… and the extraordinary familiarity of everyday
I recently read a passage in a book comparing the ‘beauty of the strange’ and the ‘beauty of the familiar’. This has gotten me to think quite a bit about these two concepts and their appearances in my own life. Traveling and visiting new places is thrilling, but there’s something undeniably pleasurable about staying home in your own little nest. Of course, this is an interesting time to be writing about the enjoyment of staying at home as millions of people around the world are quarantined or self-isolating in the wake of a global pandemic. However, perhaps this is an even more appropriate time to approach the topic of gratitude and how everyday rituals can be acts of confidence and comfort.
Contrary to a Big Move overseas and a fair bit of travel, I have always been a homebody. It is vital to me whenever I move to make myself a comfortable home base, a nest- my own space in the world that’s just mine. My rooms have always been dripping with postcards, photos from travels or of family members, ticket stubs, coffee stamp cards, etc. The shelves positively ache with the weight of books I’ve read or have a place on my infinite ‘To Read’ list. As wonderful as all these things are, it is the routines and rituals that take place within my home that really highlight the ‘beauty of the familiar’. These are the things that bring that concept to life.
I find that nowadays I very rarely make just one cup of tea. With a house of six and a partner who rarely says no to a scalding hot brew, I’ve grown accustomed to the routine of making tea. I’ve become increasingly pleased with the morning ritual – I roll out of bed and trod downstairs in slippered feet and with messy hair. The electric kettle bubbles on and the mugs are placed in line on the counter awaiting their baptism. I’m always proud of myself if I manage to make it up the stairs with two cups and none of their precious drops get spilled either on me or the navy blue carpet.
I love knitted jumpers. To anyone who knows me or has seen my closet, this is no surprise. Whilst I have several that are in frequent rotation throughout the weeks (winter or summer, it doesn’t matter to me), there is one that stands out in my mind as The Favorite. The washing and wearing of this coveted item is another ritual of mine. It doesn’t get a good clean as often as it probably should, but when it is washed, it is the first article of clothing from the washing machine that is removed. It gets a special place of honor on the radiator in my room. This space has been set aside for it from before the washing machine was loaded; it’s a VIP section, if you will. When I can wear it again, it’s like a small version of Christmas morning. I take great comfort not only in the coziness of the item itself, but in the love that is given to it and the careful steps I follow throughout the process.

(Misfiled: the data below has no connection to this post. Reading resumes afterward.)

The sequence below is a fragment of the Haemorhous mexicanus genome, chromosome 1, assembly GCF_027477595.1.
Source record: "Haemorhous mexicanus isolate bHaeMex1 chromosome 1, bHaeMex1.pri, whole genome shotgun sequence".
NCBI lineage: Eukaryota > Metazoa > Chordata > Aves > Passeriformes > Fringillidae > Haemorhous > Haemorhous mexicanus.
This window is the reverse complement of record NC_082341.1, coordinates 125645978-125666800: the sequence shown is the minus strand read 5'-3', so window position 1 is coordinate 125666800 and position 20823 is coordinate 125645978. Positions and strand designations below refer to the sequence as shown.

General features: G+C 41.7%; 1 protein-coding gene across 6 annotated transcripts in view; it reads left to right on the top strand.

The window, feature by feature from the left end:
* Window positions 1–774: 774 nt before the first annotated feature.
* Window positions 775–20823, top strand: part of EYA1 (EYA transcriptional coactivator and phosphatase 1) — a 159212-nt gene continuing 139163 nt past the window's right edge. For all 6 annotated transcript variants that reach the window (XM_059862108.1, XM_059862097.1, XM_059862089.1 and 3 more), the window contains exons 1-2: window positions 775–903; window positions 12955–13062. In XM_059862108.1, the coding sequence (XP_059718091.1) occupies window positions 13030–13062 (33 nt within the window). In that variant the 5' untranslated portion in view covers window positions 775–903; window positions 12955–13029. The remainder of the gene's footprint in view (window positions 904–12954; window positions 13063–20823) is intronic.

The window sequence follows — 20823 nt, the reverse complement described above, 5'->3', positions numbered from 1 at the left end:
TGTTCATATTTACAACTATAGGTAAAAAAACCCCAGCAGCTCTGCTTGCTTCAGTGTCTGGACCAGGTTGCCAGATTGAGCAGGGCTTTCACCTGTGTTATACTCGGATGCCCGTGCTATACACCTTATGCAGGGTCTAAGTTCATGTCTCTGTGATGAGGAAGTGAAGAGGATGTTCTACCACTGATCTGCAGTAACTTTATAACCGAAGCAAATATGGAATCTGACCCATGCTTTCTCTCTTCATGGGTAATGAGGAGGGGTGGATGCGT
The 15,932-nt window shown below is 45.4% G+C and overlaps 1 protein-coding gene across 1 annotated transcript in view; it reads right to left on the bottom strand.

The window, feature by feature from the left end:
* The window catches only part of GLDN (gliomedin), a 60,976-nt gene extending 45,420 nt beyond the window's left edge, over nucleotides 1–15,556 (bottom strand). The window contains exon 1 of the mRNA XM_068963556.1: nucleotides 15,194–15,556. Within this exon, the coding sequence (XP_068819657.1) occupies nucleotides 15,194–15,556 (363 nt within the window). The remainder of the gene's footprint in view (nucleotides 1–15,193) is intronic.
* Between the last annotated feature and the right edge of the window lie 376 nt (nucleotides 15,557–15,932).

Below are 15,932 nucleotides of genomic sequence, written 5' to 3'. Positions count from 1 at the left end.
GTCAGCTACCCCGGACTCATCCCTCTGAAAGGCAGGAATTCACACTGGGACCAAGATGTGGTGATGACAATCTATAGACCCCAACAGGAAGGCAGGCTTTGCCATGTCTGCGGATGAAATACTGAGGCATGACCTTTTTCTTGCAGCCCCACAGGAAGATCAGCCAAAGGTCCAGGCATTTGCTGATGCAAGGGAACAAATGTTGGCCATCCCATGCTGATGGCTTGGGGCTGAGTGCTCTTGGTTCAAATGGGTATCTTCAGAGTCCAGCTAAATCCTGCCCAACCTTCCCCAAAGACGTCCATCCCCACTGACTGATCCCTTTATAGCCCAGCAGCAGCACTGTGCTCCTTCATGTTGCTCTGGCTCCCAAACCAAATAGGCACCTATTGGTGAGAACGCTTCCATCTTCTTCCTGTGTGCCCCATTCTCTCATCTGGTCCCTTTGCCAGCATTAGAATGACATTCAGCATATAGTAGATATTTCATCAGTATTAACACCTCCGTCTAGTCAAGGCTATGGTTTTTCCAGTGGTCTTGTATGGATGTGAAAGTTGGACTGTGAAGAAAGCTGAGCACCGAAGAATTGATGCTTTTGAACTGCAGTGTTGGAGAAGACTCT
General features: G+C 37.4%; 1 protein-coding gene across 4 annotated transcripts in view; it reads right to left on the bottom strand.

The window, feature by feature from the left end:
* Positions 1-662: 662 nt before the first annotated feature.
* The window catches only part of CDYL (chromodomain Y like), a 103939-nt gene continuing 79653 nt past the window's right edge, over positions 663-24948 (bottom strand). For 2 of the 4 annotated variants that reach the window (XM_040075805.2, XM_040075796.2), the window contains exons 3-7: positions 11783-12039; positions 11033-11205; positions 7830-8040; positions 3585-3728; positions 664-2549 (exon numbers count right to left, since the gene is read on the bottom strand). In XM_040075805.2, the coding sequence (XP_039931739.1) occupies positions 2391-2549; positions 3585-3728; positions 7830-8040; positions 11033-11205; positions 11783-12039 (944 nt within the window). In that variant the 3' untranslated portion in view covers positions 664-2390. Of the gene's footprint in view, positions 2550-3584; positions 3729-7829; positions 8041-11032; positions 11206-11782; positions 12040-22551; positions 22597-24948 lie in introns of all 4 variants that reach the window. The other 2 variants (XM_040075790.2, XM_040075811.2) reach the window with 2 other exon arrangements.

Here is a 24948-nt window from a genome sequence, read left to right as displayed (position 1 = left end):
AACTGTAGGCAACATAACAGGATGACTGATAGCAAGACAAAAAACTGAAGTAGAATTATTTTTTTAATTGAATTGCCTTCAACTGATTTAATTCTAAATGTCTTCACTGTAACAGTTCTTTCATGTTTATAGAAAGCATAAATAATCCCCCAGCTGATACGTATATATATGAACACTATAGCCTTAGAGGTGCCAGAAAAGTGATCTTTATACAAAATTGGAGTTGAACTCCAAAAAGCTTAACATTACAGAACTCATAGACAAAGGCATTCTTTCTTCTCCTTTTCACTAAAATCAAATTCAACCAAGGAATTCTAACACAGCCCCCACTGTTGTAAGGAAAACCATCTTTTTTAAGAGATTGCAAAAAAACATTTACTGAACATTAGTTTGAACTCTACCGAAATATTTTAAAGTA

My journal is a lifeline and something I devote time to regularly. Since I moved to London, I have kept a series of these journals. Some weeks I spend more time with writing than others, but I am seldom caught without a journal on my person. For me, writing in these books is a form of almost sacred meditation that holds a deep value. Filling them with quotes, daily synopses, or doodles allows a kind of calm to wash over me that is unlike any other I experience. If you take nothing else away from this article, I would highly recommend journaling as a way to ground yourself, especially in the increasing chaos and uncertainty of the daily events in the news.
While all of these things seem relatively small in the grand scheme of things, they’re important to me. They give my everyday life reliable constants. Even if the rest of the day is without schedule or goes exceedingly poorly, I can fall back on these rituals to grant me peace, a bit of confidence, and a sense of comfort.
A friend once told me that routine is the backbone of creativity and happiness. The structure that a routine provides, allows creativity to relax a bit and enjoy itself more without being burdened by a completely blank slate to fill every day. Of course, some days there will be no routines or rituals at all, but the days that are graced with these little practices give me a sense of extraordinary familiarity that aches in its splendor. On days when deadlines are encroaching or the world seems to have gone mad, I know that flipping on the kettle and gently filling the mugs with tea bags will feel the same. Washing my jumper and carefully hanging out to dry will feel the same. Opening my journal and spending time in its pages will feel the same. After all, what is done in love is done well. I love doing these things and I take great comfort in knowing they’ll be done well.